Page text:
Understanding the Situation and How We Got Here
Knowing where we are, and how we got here, provides us with enough perspective to plan for a renewable future. Today, Africa trails the developed world and most of southeast Asia in renewable developments. This has much to do with government policy, donor decisions made 20 years ago and a lack of attention by renewable companies themselves to Africa. It also has to do with a lack of civil society’s attention to the issue.
First, energy sectors in many countries are focused on surviving today’s power crises. Even though it may be easy to show on paper that an investment in wind or solar PV is lower cost in the long term, African energy sectors must solve problems that require immediate solutions with limited investment capacity. It is easy to see why diesel gen-sets have gained such a huge share of peak power supply all over the continent – they are cheap, flexible, manageable and immediately available. Few governments have the long-term budget (or vision) to invest in renewable solutions even if they are lower cost.
Secondly, donor-led investments in off-grid renewables are part of the market development problem. Post-Rio 1992, the Global Environment Facility (GEF) and donors largely targeted renewables in Africa for off-grid rural energy access programmes, believing that off-grid investments would be best for stimulating a scale-up of renewable energy in Africa. However, while Africa was looking off-grid, much of the rest of the world (Germany, California, Japan and lately China) were building up policies to support grid-connected renewable markets. Thus while ‘global’ renewable players focused on rapidly growing grid-connected developed-country markets, Africa focused on building off-grid renewable programmes that often foundered because they were isolated, small-scale and unattractive to international players. For example, while global solar PV installations went from 95% off-grid to 95% on-grid between 1995 and 2011, Africa spent most of its PV planning resources on expensive off-grid programs and almost nothing on plans for on-grid PV.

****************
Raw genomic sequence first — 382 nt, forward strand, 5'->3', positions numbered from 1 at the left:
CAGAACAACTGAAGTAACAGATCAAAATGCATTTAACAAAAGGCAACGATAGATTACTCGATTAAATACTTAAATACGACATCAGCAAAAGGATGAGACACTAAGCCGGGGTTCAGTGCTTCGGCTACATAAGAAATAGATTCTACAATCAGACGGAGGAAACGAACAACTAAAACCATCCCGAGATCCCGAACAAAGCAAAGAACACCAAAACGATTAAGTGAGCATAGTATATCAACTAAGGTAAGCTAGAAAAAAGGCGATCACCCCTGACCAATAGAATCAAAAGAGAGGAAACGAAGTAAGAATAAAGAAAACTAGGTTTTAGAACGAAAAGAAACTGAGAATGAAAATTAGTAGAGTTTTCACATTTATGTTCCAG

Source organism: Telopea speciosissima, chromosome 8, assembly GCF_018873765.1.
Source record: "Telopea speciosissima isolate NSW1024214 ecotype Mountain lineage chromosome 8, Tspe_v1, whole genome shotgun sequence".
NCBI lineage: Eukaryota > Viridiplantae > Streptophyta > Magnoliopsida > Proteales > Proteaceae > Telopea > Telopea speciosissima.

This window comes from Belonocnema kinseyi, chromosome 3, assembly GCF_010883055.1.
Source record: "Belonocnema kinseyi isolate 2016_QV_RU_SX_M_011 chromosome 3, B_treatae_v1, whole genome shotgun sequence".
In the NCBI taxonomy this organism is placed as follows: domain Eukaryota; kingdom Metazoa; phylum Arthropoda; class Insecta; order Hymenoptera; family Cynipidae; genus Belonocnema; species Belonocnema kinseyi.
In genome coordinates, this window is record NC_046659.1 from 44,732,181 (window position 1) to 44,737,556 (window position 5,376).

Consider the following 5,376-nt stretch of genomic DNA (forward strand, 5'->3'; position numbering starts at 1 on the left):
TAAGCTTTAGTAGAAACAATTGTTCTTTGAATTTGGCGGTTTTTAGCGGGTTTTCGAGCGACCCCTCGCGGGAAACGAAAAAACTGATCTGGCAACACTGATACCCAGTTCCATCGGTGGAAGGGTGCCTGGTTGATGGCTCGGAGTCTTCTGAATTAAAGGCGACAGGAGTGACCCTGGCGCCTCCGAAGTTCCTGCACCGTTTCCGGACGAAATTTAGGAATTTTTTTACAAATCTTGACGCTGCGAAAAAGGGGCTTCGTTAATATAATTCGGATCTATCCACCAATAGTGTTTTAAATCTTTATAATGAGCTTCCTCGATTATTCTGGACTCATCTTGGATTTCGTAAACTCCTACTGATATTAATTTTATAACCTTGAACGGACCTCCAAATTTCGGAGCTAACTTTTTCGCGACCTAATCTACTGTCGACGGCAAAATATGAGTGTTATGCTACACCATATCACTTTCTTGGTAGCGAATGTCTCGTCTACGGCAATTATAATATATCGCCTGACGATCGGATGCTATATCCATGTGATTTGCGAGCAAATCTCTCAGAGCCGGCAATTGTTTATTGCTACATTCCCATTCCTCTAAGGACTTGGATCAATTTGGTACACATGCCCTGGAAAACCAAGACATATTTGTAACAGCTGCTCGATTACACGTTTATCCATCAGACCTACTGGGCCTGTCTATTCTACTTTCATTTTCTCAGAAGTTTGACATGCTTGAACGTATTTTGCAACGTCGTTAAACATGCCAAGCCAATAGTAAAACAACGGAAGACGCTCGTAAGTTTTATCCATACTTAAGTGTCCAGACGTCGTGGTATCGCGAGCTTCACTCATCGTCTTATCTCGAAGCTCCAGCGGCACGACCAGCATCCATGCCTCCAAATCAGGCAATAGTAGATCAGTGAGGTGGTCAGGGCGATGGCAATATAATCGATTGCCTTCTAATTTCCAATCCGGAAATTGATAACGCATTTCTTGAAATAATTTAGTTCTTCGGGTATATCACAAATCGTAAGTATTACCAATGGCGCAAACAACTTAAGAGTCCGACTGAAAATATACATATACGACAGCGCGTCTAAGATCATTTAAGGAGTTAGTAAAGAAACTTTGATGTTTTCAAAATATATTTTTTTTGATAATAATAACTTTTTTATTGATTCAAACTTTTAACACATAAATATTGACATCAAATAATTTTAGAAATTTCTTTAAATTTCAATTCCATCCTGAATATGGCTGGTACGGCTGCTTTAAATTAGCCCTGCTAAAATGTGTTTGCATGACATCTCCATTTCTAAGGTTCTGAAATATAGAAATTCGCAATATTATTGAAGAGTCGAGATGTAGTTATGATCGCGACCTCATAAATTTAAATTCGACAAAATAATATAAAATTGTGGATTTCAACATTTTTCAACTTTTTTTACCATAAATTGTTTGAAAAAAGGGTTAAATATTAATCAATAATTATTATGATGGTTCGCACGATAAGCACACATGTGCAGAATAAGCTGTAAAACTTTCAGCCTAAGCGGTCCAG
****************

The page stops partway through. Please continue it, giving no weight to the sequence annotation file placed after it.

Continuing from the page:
Thirdly, unlike much of the rest of the world, African energy sectors are haunted by centralised coal, petroleum and large hydro. Although there is quite a bit of lip service paid to renewables, actual investments by African power sectors in biomass, solar, wind, and small hydro have been much less than investments in non-renewable solutions over the past two years. Petroleum is big money in Africa and renewables have not been able to stimulate appetites of leaders in the same way that oil has. Coal and petroleum players are ‘old hands’ in Africa, but renewable companies are only beginning to learn how to operate on the continent.
Once we know where we are, we can continue the hard work of making renewables a central part of every energy discussion – and every Ministry programme.
Getting Renewables into the Mainstream
Renewables must be ‘mainstreamed’ in Africa. For this to occur, they need to move away from the periphery and be seen, and supported, as integral, indispensible components of every country’s energy sector. As well, there is a need to coordinate plans to build renewable infrastructure, increase access and address traditional biomass sectors. It is all about the message.